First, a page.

Why Do Governments Enact Price Controls?
If price controls have negative consequences, why do governments enact them? Let’s revisit our example of President Nixon’s wage and price controls in the 1970s.
If price controls have negative consequences, why do governments enact them? Let’s revisit our example of President Nixon’s wage and price controls in the 1970s. These price controls were popular, as is demonstrated by Nixon being re-elected after they went into effect. The public didn’t think that the price controls were to blame for things such as long lines at the fuel pump. Without knowledge of the economics behind price controls, the public blamed foreign oil cartels and oil companies for the shortages.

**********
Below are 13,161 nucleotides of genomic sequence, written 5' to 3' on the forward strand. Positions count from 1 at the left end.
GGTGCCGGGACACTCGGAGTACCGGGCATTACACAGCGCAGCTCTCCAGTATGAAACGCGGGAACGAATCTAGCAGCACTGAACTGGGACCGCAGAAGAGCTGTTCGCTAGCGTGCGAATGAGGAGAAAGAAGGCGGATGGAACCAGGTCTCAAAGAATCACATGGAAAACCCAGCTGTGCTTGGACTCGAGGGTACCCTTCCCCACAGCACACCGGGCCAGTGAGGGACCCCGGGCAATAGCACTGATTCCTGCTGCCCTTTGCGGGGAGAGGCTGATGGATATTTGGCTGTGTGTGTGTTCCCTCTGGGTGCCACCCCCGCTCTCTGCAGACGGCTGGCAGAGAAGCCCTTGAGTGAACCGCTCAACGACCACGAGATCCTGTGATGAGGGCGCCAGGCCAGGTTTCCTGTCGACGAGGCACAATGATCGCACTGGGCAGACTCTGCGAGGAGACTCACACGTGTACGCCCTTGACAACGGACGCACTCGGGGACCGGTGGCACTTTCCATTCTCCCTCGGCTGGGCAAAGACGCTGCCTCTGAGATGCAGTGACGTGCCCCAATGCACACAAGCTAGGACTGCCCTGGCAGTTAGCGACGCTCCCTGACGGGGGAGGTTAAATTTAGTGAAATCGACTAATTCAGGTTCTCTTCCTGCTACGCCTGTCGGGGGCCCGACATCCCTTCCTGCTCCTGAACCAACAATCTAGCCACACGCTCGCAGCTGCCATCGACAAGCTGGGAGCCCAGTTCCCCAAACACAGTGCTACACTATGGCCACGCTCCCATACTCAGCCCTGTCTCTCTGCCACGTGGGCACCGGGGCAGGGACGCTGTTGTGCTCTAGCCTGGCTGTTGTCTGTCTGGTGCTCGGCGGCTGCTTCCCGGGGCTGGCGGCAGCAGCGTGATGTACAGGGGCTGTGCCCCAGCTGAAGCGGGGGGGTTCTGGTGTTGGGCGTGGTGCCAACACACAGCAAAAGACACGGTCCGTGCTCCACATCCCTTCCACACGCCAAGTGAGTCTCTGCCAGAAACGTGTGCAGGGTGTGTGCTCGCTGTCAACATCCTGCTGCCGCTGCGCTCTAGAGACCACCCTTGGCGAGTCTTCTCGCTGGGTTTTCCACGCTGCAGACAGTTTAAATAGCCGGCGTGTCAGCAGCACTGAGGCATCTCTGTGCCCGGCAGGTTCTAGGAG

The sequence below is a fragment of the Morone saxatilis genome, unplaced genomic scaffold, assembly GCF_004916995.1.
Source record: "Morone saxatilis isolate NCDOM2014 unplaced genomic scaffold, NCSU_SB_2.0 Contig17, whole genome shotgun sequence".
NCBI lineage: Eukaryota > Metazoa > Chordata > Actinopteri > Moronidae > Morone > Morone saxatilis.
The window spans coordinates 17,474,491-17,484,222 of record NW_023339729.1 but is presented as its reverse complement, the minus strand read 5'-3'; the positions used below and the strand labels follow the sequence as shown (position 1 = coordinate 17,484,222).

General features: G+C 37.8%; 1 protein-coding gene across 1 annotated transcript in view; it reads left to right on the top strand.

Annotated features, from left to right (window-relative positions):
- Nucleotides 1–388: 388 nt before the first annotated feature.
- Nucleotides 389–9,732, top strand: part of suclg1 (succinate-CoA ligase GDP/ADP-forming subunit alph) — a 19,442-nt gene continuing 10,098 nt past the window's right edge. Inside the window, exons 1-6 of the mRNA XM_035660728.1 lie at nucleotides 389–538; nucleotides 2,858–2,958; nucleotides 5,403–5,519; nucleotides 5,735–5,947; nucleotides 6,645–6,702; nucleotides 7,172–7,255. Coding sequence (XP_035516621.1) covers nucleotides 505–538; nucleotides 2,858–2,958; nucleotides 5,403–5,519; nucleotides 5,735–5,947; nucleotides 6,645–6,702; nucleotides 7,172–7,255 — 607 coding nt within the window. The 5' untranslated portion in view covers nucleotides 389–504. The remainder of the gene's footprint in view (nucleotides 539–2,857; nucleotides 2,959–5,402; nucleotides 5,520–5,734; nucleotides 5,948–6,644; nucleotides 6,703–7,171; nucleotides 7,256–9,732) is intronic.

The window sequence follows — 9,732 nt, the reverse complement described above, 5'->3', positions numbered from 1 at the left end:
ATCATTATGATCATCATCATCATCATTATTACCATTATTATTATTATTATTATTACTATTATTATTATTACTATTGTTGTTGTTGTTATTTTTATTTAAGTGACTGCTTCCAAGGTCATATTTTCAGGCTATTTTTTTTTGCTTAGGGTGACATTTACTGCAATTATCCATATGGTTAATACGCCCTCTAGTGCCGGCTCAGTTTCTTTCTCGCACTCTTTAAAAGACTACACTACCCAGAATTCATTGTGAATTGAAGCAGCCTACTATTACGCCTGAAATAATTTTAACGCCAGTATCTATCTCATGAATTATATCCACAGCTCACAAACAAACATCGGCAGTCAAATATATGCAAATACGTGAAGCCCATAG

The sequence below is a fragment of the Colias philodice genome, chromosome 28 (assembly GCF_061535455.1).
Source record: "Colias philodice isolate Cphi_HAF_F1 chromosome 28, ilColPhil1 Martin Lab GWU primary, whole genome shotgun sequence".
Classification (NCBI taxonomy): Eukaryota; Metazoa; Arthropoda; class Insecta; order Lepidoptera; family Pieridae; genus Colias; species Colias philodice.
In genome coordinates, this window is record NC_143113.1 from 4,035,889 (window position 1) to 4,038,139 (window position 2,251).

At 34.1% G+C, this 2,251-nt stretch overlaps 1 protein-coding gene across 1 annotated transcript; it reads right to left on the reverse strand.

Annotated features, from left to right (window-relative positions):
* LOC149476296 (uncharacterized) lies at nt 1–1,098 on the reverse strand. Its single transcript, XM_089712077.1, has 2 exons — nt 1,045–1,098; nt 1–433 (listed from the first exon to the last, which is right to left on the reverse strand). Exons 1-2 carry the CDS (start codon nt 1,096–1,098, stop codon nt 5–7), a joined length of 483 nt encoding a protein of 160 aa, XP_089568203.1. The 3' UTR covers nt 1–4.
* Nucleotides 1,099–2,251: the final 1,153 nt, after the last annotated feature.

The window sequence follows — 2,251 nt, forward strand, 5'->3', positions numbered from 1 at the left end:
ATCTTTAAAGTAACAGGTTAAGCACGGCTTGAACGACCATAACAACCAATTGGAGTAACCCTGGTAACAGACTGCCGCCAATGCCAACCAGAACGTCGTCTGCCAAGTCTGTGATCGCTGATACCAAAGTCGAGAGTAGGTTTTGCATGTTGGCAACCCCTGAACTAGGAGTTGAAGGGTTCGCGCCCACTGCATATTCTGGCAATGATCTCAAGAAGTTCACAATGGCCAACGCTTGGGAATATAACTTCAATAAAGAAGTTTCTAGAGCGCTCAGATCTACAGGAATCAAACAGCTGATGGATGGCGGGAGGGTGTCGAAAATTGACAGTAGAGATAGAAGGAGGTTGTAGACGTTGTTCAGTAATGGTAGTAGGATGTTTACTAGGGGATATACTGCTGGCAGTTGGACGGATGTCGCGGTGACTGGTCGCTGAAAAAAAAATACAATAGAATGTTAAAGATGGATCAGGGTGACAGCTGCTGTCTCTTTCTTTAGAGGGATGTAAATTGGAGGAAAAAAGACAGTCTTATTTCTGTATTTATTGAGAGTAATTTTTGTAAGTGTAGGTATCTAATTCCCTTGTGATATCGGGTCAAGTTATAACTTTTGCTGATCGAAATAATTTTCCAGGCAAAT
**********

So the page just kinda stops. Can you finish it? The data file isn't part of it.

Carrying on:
In this video we’ll also address questions such as: do price controls — like rent controlled apartments and the minimum wage — help the poor? Are there better ways to help the poor? If so, what are they? Let’s find out.
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Blaming gas lines on price controls may be correct in a narrow sense but it seems to me the root cause (and blame) still falls to the collusion of suppliers (the OPEC cartel) in controlling and limiting world-wide oil production. Without this imposed restraint on competition of production, there would have been no need (or even any consideration) of government intervention of any sort or by any policy, good or bad. It may also be true that "there are no shortages in free market" but this statement totally ignores that OPEC had already compromised free-market mechanisms..